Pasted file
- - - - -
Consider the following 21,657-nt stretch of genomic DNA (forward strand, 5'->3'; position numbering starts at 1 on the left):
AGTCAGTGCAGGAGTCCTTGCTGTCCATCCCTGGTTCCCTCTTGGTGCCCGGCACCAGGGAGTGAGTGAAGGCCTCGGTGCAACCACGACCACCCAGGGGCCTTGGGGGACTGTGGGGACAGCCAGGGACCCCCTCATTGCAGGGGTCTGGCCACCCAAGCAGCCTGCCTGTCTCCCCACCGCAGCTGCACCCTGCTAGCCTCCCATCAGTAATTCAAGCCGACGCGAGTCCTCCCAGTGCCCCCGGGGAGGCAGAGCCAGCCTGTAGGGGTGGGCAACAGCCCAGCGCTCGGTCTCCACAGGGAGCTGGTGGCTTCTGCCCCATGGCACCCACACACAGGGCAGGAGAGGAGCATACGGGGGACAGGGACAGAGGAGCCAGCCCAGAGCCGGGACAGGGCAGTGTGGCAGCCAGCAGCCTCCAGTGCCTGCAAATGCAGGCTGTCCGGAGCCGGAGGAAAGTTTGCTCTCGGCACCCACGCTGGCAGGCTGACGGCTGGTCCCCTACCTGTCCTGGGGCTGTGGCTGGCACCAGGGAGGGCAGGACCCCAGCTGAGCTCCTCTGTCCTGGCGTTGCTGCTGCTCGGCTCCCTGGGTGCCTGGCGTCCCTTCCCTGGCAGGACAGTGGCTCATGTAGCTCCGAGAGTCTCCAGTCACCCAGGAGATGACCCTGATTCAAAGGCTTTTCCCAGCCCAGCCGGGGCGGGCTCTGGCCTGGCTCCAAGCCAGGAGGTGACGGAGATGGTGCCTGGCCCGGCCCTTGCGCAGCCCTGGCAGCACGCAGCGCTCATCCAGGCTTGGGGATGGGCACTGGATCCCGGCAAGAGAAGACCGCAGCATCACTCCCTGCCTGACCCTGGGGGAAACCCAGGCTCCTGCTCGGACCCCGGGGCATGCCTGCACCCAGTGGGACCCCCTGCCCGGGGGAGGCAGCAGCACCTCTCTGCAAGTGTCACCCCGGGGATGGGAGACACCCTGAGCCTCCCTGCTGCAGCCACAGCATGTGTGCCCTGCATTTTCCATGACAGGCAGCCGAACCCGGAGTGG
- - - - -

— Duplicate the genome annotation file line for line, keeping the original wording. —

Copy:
Consider the following 21,657-nt stretch of genomic DNA (forward strand, 5'->3'; position numbering starts at 1 on the left):
AGTCAGTGCAGGAGTCCTTGCTGTCCATCCCTGGTTCCCTCTTGGTGCCCGGCACCAGGGAGTGAGTGAAGGCCTCGGTGCAACCACGACCACCCAGGGGCCTTGGGGGACTGTGGGGACAGCCAGGGACCCCCTCATTGCAGGGGTCTGGCCACCCAAGCAGCCTGCCTGTCTCCCCACCGCAGCTGCACCCTGCTAGCCTCCCATCAGTAATTCAAGCCGACGCGAGTCCTCCCAGTGCCCCCGGGGAGGCAGAGCCAGCCTGTAGGGGTGGGCAACAGCCCAGCGCTCGGTCTCCACAGGGAGCTGGTGGCTTCTGCCCCATGGCACCCACACACAGGGCAGGAGAGGAGCATACGGGGGACAGGGACAGAGGAGCCAGCCCAGAGCCGGGACAGGGCAGTGTGGCAGCCAGCAGCCTCCAGTGCCTGCAAATGCAGGCTGTCCGGAGCCGGAGGAAAGTTTGCTCTCGGCACCCACGCTGGCAGGCTGACGGCTGGTCCCCTACCTGTCCTGGGGCTGTGGCTGGCACCAGGGAGGGCAGGACCCCAGCTGAGCTCCTCTGTCCTGGCGTTGCTGCTGCTCGGCTCCCTGGGTGCCTGGCGTCCCTTCCCTGGCAGGACAGTGGCTCATGTAGCTCCGAGAGTCTCCAGTCACCCAGGAGATGACCCTGATTCAAAGGCTTTTCCCAGCCCAGCCGGGGCGGGCTCTGGCCTGGCTCCAAGCCAGGAGGTGACGGAGATGGTGCCTGGCCCGGCCCTTGCGCAGCCCTGGCAGCACGCAGCGCTCATCCAGGCTTGGGGATGGGCACTGGATCCCGGCAAGAGAAGACCGCAGCATCACTCCCTGCCTGACCCTGGGGGAAACCCAGGCTCCTGCTCGGACCCCGGGGCATGCCTGCACCCAGTGGGACCCCCTGCCCGGGGGAGGCAGCAGCACCTCTCTGCAAGTGTCACCCCGGGGATGGGAGACACCCTGAGCCTCCCTGCTGCAGCCACAGCATGTGTGCCCTGCATTTTCCATGACAGGCAGCCGAACCCGGAGTGG